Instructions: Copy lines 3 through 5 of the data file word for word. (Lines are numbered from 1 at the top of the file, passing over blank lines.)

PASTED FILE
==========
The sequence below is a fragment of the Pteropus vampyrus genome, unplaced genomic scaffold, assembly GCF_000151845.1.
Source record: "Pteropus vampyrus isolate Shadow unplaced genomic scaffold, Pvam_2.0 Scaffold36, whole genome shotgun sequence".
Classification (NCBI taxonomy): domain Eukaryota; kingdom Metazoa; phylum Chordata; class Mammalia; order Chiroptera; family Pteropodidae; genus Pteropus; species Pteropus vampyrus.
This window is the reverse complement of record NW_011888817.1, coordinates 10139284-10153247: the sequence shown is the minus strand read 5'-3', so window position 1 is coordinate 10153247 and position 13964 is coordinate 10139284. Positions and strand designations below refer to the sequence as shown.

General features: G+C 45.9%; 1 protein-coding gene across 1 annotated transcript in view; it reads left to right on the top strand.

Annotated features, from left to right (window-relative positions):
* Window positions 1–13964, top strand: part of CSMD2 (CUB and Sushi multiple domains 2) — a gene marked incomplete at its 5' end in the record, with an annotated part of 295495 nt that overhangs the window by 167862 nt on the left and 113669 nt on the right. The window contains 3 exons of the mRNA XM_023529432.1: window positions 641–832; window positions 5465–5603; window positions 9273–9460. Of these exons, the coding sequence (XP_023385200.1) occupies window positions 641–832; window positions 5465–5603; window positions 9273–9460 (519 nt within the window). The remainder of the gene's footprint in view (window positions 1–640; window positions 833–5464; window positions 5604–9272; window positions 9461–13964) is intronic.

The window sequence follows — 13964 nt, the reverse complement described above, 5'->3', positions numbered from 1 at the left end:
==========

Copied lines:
Classification (NCBI taxonomy): domain Eukaryota; kingdom Metazoa; phylum Chordata; class Mammalia; order Chiroptera; family Pteropodidae; genus Pteropus; species Pteropus vampyrus.
This window is the reverse complement of record NW_011888817.1, coordinates 10139284-10153247: the sequence shown is the minus strand read 5'-3', so window position 1 is coordinate 10153247 and position 13964 is coordinate 10139284. Positions and strand designations below refer to the sequence as shown.

General features: G+C 45.9%; 1 protein-coding gene across 1 annotated transcript in view; it reads left to right on the top strand.